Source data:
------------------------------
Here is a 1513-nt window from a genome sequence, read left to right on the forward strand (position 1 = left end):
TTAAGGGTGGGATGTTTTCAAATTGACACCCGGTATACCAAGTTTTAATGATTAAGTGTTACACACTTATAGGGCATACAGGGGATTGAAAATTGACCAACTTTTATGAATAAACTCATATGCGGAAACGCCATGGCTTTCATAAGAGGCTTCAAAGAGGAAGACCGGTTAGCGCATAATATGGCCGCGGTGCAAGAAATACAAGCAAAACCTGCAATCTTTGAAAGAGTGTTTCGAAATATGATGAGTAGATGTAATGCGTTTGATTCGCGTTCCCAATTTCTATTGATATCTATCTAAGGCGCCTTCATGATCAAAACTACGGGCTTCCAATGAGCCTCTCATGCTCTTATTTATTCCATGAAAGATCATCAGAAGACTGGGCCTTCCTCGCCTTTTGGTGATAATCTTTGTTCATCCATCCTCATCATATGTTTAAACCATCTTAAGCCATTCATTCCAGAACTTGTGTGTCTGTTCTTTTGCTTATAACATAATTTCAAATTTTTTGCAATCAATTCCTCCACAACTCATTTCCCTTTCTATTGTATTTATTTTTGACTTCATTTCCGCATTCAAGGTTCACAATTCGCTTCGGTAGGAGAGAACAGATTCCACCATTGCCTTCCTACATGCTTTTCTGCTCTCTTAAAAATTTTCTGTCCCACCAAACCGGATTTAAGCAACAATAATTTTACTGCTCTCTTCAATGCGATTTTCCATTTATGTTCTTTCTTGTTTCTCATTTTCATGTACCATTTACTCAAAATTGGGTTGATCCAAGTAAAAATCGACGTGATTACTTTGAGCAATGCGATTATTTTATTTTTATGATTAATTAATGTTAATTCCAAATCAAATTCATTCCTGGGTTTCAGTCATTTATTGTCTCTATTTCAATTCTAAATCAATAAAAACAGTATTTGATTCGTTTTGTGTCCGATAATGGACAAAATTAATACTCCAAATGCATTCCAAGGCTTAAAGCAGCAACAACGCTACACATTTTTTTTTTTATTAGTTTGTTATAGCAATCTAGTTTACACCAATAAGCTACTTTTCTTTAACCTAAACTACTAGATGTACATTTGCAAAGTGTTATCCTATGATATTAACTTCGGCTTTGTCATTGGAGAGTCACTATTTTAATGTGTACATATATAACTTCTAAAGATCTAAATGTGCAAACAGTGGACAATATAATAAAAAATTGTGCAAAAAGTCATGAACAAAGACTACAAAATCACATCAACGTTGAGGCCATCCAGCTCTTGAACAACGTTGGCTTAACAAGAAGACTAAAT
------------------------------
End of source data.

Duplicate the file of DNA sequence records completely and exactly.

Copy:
Here is a 1513-nt window from a genome sequence, read left to right on the forward strand (position 1 = left end):
TTAAGGGTGGGATGTTTTCAAATTGACACCCGGTATACCAAGTTTTAATGATTAAGTGTTACACACTTATAGGGCATACAGGGGATTGAAAATTGACCAACTTTTATGAATAAACTCATATGCGGAAACGCCATGGCTTTCATAAGAGGCTTCAAAGAGGAAGACCGGTTAGCGCATAATATGGCCGCGGTGCAAGAAATACAAGCAAAACCTGCAATCTTTGAAAGAGTGTTTCGAAATATGATGAGTAGATGTAATGCGTTTGATTCGCGTTCCCAATTTCTATTGATATCTATCTAAGGCGCCTTCATGATCAAAACTACGGGCTTCCAATGAGCCTCTCATGCTCTTATTTATTCCATGAAAGATCATCAGAAGACTGGGCCTTCCTCGCCTTTTGGTGATAATCTTTGTTCATCCATCCTCATCATATGTTTAAACCATCTTAAGCCATTCATTCCAGAACTTGTGTGTCTGTTCTTTTGCTTATAACATAATTTCAAATTTTTTGCAATCAATTCCTCCACAACTCATTTCCCTTTCTATTGTATTTATTTTTGACTTCATTTCCGCATTCAAGGTTCACAATTCGCTTCGGTAGGAGAGAACAGATTCCACCATTGCCTTCCTACATGCTTTTCTGCTCTCTTAAAAATTTTCTGTCCCACCAAACCGGATTTAAGCAACAATAATTTTACTGCTCTCTTCAATGCGATTTTCCATTTATGTTCTTTCTTGTTTCTCATTTTCATGTACCATTTACTCAAAATTGGGTTGATCCAAGTAAAAATCGACGTGATTACTTTGAGCAATGCGATTATTTTATTTTTATGATTAATTAATGTTAATTCCAAATCAAATTCATTCCTGGGTTTCAGTCATTTATTGTCTCTATTTCAATTCTAAATCAATAAAAACAGTATTTGATTCGTTTTGTGTCCGATAATGGACAAAATTAATACTCCAAATGCATTCCAAGGCTTAAAGCAGCAACAACGCTACACATTTTTTTTTTTATTAGTTTGTTATAGCAATCTAGTTTACACCAATAAGCTACTTTTCTTTAACCTAAACTACTAGATGTACATTTGCAAAGTGTTATCCTATGATATTAACTTCGGCTTTGTCATTGGAGAGTCACTATTTTAATGTGTACATATATAACTTCTAAAGATCTAAATGTGCAAACAGTGGACAATATAATAAAAAATTGTGCAAAAAGTCATGAACAAAGACTACAAAATCACATCAACGTTGAGGCCATCCAGCTCTTGAACAACGTTGGCTTAACAAGAAGACTAAAT